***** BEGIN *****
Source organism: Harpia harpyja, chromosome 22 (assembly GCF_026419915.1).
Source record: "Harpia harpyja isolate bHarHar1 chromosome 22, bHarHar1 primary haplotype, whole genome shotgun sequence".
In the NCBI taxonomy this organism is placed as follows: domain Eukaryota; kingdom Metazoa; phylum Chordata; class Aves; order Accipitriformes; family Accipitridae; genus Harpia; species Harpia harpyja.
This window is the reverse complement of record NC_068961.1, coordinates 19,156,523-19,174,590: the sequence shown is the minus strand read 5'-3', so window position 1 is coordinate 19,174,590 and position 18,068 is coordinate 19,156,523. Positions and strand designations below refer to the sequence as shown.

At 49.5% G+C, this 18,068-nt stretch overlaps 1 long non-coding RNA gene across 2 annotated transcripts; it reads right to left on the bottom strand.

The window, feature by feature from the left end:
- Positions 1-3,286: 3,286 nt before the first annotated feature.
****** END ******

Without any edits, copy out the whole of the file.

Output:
Source organism: Harpia harpyja, chromosome 22 (assembly GCF_026419915.1).
Source record: "Harpia harpyja isolate bHarHar1 chromosome 22, bHarHar1 primary haplotype, whole genome shotgun sequence".
In the NCBI taxonomy this organism is placed as follows: domain Eukaryota; kingdom Metazoa; phylum Chordata; class Aves; order Accipitriformes; family Accipitridae; genus Harpia; species Harpia harpyja.
This window is the reverse complement of record NC_068961.1, coordinates 19,156,523-19,174,590: the sequence shown is the minus strand read 5'-3', so window position 1 is coordinate 19,174,590 and position 18,068 is coordinate 19,156,523. Positions and strand designations below refer to the sequence as shown.

At 49.5% G+C, this 18,068-nt stretch overlaps 1 long non-coding RNA gene across 2 annotated transcripts; it reads right to left on the bottom strand.

The window, feature by feature from the left end:
- Positions 1-3,286: 3,286 nt before the first annotated feature.